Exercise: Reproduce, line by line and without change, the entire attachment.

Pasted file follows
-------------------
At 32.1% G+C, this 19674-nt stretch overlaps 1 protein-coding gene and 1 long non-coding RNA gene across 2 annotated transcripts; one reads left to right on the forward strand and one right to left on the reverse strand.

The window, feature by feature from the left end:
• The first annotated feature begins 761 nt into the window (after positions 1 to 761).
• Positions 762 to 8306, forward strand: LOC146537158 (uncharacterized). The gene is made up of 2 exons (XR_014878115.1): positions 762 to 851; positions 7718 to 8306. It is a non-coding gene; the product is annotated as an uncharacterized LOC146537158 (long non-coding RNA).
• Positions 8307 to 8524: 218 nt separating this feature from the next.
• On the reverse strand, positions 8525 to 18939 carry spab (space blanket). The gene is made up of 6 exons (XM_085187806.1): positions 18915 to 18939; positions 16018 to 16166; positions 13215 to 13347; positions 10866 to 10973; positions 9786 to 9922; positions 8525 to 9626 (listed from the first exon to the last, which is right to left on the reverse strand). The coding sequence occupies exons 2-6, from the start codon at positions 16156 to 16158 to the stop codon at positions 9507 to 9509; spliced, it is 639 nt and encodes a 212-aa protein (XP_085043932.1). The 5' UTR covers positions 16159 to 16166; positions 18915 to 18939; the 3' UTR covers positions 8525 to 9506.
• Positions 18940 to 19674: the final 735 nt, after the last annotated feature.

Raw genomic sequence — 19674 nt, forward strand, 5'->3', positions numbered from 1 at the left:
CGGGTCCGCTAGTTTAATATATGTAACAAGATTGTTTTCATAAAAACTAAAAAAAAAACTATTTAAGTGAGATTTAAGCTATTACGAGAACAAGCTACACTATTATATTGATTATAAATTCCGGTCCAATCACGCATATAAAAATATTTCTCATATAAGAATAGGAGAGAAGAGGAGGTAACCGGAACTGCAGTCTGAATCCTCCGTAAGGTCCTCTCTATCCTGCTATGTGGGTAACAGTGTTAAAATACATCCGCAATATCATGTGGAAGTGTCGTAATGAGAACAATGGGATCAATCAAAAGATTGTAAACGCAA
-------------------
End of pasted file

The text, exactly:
At 32.1% G+C, this 19674-nt stretch overlaps 1 protein-coding gene and 1 long non-coding RNA gene across 2 annotated transcripts; one reads left to right on the forward strand and one right to left on the reverse strand.

The window, feature by feature from the left end:
• The first annotated feature begins 761 nt into the window (after positions 1 to 761).
• Positions 762 to 8306, forward strand: LOC146537158 (uncharacterized). The gene is made up of 2 exons (XR_014878115.1): positions 762 to 851; positions 7718 to 8306. It is a non-coding gene; the product is annotated as an uncharacterized LOC146537158 (long non-coding RNA).
• Positions 8307 to 8524: 218 nt separating this feature from the next.
• On the reverse strand, positions 8525 to 18939 carry spab (space blanket). The gene is made up of 6 exons (XM_085187806.1): positions 18915 to 18939; positions 16018 to 16166; positions 13215 to 13347; positions 10866 to 10973; positions 9786 to 9922; positions 8525 to 9626 (listed from the first exon to the last, which is right to left on the reverse strand). The coding sequence occupies exons 2-6, from the start codon at positions 16156 to 16158 to the stop codon at positions 9507 to 9509; spliced, it is 639 nt and encodes a 212-aa protein (XP_085043932.1). The 5' UTR covers positions 16159 to 16166; positions 18915 to 18939; the 3' UTR covers positions 8525 to 9506.
• Positions 18940 to 19674: the final 735 nt, after the last annotated feature.

Raw genomic sequence — 19674 nt, forward strand, 5'->3', positions numbered from 1 at the left:
CGGGTCCGCTAGTTTAATATATGTAACAAGATTGTTTTCATAAAAACTAAAAAAAAAACTATTTAAGTGAGATTTAAGCTATTACGAGAACAAGCTACACTATTATATTGATTATAAATTCCGGTCCAATCACGCATATAAAAATATTTCTCATATAAGAATAGGAGAGAAGAGGAGGTAACCGGAACTGCAGTCTGAATCCTCCGTAAGGTCCTCTCTATCCTGCTATGTGGGTAACAGTGTTAAAATACATCCGCAATATCATGTGGAAGTGTCGTAATGAGAACAATGGGATCAATCAAAAGATTGTAAACGCAA